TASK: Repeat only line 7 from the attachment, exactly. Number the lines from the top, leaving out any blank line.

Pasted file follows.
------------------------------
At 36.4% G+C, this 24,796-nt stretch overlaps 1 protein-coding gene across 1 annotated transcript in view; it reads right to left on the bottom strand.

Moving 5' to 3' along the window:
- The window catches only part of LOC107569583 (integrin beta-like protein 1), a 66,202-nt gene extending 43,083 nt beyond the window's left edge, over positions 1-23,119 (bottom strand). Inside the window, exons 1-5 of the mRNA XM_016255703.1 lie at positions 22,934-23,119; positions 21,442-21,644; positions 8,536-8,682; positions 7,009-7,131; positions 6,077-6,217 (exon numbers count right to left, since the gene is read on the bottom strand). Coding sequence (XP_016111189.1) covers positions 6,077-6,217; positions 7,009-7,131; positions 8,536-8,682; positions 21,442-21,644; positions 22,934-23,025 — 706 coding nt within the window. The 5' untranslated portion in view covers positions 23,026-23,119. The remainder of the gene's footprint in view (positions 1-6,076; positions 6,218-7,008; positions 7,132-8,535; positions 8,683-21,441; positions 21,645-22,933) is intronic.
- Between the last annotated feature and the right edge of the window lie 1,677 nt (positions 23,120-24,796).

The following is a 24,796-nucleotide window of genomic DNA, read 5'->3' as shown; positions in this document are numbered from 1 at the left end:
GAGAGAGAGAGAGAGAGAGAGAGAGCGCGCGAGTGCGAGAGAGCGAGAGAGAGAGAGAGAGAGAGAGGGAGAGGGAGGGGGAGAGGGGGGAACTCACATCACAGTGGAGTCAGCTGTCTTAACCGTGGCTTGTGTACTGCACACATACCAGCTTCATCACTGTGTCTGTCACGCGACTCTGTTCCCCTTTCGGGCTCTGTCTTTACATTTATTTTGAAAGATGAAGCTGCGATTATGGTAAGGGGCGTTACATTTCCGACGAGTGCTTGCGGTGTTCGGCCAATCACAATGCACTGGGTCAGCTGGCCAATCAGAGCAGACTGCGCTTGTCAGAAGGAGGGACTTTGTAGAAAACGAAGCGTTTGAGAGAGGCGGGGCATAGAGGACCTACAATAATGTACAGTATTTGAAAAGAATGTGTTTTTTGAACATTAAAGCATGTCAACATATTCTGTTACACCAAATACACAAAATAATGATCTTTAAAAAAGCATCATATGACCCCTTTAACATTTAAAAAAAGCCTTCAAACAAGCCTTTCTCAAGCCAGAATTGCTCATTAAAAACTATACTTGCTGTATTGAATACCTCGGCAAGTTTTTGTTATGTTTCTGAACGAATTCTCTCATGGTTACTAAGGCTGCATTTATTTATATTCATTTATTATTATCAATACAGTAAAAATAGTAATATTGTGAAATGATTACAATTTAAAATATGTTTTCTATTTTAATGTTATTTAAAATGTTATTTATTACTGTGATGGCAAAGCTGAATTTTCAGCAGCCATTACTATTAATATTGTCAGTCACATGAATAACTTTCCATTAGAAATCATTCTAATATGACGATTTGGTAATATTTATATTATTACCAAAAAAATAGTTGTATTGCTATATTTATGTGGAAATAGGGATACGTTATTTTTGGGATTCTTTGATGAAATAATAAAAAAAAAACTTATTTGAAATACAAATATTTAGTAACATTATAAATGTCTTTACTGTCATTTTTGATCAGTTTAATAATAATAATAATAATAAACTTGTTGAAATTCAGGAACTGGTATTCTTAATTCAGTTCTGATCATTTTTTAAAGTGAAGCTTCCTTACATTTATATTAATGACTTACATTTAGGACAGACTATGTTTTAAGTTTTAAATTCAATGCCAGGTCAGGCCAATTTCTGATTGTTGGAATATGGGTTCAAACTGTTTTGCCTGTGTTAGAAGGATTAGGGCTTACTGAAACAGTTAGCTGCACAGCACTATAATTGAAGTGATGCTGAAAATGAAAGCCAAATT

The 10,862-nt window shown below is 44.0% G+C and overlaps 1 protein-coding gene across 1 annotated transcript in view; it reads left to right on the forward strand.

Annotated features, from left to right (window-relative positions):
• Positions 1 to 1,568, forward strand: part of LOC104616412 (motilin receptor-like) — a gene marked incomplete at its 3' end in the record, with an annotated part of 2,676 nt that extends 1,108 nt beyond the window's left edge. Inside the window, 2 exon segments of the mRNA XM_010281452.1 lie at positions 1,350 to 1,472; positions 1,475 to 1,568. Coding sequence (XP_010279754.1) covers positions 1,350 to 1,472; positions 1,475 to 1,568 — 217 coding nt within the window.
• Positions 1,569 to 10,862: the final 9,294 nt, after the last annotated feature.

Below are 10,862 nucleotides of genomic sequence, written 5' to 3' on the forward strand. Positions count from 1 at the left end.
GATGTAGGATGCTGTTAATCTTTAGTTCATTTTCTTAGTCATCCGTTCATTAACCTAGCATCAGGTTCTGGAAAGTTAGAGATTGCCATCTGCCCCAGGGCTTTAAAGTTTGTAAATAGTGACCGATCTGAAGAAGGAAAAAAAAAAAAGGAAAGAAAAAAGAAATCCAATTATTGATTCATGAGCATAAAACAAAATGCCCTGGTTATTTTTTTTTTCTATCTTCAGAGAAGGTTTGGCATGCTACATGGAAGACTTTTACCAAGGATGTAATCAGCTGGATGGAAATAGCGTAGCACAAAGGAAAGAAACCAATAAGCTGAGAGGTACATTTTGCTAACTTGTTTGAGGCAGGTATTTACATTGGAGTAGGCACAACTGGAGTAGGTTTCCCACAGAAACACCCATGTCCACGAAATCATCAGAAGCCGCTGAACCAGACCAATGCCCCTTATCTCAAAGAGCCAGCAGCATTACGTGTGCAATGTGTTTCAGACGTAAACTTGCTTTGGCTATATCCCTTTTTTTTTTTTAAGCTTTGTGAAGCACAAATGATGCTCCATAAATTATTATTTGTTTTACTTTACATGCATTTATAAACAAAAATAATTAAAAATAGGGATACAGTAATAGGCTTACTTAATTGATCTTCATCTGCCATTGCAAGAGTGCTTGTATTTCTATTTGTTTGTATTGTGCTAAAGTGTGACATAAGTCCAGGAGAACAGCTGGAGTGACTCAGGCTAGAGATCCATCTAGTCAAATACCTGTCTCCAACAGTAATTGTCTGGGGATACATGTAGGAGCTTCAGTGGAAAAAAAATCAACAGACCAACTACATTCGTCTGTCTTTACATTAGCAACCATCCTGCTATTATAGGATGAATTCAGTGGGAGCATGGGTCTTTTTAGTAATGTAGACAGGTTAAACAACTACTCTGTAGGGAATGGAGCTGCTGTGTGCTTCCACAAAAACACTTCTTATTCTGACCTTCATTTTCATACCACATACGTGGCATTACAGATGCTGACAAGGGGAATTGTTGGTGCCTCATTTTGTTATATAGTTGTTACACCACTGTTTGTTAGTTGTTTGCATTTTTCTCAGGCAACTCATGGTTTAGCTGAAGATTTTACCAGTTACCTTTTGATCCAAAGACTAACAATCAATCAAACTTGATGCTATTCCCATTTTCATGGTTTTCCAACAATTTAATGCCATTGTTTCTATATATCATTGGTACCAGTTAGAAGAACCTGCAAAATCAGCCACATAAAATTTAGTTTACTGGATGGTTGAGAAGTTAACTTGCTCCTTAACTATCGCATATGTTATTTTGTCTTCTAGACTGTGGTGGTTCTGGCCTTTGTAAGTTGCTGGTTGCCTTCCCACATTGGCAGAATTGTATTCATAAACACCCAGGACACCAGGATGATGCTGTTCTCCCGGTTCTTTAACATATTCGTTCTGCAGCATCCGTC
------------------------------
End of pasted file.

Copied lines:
The 10,862-nt window shown below is 44.0% G+C and overlaps 1 protein-coding gene across 1 annotated transcript in view; it reads left to right on the forward strand.